Welcome to another installment of IT CAME FROM 1980X where I tackle the 80’s like a running clothes line fresh off the turnbuckle. Tonight we have a double feature for you straight from Continental Video. Don’t know Contintental Video? I’m not surprised, but I assure you by the end of this whole thing you most certainly will know them, fear them and maybe enjoy them a bit better. They’ve put out so much of what you love, but I don’t think they were marketed nearly as well as Midnight, Wizard, Canon or Media. For Christ’s sake somebody get me a T-shirt of this beautiful company. The double feature in question comes courtesy of VHSPS as is often the case. The Slayer and Scalps were released as a part of a special promotion as is stated on the cover of the VHS (or in this case handsome DVD rip).
2 FILMS. 1 CASSETTE. $49.95 SUGG. RETAIL (in a colorful circle no less).
This packaging probably sold a hundred tapes back in the VHS boom, but $49.95 is absolutely steep for a VHS tape buy today’s standards. You’ll only find collectible VHS for that. Still, I remember going into my video store as a kid and trying to order a copy of Creepshow. I was quoted a price of $70. Yes, there was a time where the video stores cornered the market on “priced to own” copies of your favorite flicks and boy did the distro companies rape us. In the end the consumer wins the day and we buy DVD copies for five bucks a pop at WalMart, but I’d almost prefer not having to buy every movie because I can afford EVERY movie. When you put the $49.95 price tag in context it’s actually a good deal… until you watch the movies that is. Let’s dig in.
THE SLAYER (from the back of the box):
David & Kay & Eric Brooke: Two couples in search of a long-awaited, restful vacation on an island retreat off the Georgia coast. Upon arrival at the island, Kay sees familiar locations which have appeared in her dreams and drawings over the past years. Her premonitions are realistic and frightening and she warns the group that they’re going to die. Kay’s imagination soon becomes reality as the maniacal, inanimate things which inhabit her nightmares are unleashed into the real world, maiming and viciously slaughtering her companions in terrifying, horrific scenes. (Run Time: 75 minutes)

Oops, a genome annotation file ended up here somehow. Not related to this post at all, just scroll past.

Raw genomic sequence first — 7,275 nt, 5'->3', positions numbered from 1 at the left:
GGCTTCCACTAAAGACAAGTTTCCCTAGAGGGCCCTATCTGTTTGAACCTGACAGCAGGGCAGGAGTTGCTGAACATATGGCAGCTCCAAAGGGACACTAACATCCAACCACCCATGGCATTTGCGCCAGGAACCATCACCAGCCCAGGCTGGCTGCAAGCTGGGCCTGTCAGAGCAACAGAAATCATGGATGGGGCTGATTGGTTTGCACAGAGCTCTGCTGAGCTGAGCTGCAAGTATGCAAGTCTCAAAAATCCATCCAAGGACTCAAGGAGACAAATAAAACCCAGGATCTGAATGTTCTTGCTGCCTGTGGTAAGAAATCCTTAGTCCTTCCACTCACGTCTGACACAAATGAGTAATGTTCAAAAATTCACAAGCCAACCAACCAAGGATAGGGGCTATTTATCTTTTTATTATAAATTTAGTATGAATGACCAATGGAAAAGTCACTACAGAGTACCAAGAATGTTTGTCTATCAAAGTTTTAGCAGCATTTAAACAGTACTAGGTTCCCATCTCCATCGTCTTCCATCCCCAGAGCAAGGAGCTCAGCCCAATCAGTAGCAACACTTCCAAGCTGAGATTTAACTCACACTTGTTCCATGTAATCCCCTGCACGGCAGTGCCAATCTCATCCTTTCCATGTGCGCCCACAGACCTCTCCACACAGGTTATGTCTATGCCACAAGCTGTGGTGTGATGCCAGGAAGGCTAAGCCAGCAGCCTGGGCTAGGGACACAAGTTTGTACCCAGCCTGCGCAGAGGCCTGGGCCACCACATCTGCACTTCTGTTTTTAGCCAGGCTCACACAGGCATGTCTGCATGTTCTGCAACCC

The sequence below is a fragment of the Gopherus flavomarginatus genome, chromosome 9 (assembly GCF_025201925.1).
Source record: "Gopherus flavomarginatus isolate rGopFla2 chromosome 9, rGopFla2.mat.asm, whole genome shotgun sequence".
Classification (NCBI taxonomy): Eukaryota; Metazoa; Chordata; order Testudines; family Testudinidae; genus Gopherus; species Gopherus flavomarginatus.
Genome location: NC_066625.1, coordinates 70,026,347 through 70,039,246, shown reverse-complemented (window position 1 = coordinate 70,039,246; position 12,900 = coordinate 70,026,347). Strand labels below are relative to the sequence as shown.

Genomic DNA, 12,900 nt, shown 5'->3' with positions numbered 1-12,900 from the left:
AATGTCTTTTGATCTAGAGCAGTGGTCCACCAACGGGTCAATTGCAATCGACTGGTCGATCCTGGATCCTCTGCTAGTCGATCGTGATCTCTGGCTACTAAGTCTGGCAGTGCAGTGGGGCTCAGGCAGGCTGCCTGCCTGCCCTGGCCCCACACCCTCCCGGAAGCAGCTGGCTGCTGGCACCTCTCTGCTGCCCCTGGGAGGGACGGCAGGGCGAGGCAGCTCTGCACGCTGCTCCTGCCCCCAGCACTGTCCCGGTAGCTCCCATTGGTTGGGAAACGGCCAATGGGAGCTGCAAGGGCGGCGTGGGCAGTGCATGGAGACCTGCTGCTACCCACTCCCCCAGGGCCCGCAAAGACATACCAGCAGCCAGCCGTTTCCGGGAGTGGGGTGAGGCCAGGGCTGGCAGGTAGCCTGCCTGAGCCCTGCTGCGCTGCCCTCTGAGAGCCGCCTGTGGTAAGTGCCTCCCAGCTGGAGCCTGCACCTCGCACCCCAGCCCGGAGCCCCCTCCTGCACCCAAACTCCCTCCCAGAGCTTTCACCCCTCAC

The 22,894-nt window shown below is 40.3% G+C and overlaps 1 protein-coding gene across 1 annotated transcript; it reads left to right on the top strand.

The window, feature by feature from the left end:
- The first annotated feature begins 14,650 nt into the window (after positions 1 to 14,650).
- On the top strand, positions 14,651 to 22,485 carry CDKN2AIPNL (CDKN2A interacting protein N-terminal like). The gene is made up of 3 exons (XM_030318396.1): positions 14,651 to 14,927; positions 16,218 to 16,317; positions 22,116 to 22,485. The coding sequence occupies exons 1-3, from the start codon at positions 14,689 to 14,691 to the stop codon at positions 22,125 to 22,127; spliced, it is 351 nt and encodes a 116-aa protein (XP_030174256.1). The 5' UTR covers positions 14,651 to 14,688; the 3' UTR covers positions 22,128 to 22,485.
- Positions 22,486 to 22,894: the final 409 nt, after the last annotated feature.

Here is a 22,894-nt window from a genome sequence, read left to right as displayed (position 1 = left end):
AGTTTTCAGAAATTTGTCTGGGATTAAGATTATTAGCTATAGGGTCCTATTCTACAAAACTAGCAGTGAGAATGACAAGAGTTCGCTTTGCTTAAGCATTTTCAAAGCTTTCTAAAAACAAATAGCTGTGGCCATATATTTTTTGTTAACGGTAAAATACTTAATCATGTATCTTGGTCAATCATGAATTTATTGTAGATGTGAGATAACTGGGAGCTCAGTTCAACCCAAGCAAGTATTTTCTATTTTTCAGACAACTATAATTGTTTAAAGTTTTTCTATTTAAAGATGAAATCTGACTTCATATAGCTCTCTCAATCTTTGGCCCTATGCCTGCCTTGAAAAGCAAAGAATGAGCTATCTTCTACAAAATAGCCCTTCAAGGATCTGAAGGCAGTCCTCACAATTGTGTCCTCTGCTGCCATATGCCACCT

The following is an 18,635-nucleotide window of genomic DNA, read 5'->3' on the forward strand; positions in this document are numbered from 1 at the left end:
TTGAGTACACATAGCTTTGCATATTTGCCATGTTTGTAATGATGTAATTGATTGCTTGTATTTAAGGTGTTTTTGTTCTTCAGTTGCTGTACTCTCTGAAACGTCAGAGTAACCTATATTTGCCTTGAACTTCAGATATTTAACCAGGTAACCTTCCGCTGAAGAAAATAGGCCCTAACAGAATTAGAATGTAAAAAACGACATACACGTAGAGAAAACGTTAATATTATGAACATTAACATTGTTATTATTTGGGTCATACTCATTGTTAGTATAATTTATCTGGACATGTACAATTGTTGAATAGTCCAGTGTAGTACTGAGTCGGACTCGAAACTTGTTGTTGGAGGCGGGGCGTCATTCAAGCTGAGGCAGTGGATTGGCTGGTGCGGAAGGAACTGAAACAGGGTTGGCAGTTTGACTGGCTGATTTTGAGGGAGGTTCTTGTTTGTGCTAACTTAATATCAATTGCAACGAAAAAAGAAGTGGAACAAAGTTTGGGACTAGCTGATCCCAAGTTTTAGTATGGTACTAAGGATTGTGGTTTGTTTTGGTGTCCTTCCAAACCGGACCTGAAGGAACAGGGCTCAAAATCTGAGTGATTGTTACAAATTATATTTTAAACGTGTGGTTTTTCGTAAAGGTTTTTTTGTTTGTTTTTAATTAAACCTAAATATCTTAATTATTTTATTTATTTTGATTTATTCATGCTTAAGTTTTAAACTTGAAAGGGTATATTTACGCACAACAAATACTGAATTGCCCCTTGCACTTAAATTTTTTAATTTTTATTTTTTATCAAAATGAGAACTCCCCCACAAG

SCALPS (also Playing… from the back of the box):
Ancient terror rises from the grave as a college professor sends students on a class project to the forbidden “Black Trees” Indian burial site, in direct contradiction to orders given him by his superiors. Legend becomes reality in this gruesome production as one-by-one the students meet their fate at the hands of the 100-year-dead renegade Indian, Black Claw: self-appointed guardian of the sacred burial site. The students are haunted and hunted by an evil brought upon themselves until a shocking twist of events occurs. Heads fly and scalps soar in this exciting, blood-letting thriller. (Run Time: 75 minutes)
WARNING (from the back of the box… gotta love the 80’s): These films contain many scenes designed to frighten, terrify and upset the viewer. they are no recommended for children or the weak-hearted.
It’s nice to know that we have a rating system in this country that can be circumvented by warnings like this that are absolutely fun. I love to know just how upset I’m going to be made by a movie I’m about to watch. It works better than the friggin letter “R”. This warning dates the movie. Let’s start with The Slayer and move on to Scalps in a bit.
The Slayer actually bored me to sleep. Literally. I woke up somewhere around 60 minutes into the film and stared at the counter in disbelief. What was even more unbelievable was the fact that I MISSED ABSOLUTELY NOTHING. The best part of the damn movie is the monster (picture below) and you see it on the cover and you don’t see it in the film at all. It’s barely even on display even when it is in use and it was most likely the sole reason the friggin’ movie was made. “Hey guys, we have this great prop monster we created. Let’s make a movie about it”… Script? What script? Who needs a script. Sure there’s some funny dialogue that’s unintentionally funny, but this is the 80’s. That’s a given. You still need a narrative or at least lots of splatter… if nothing else you must have boobs… maybe mullets…. and Firebirds. Get me? I mean unless your the crew of The Deadly Spawn. Then you should burn you script before you even go in for funding.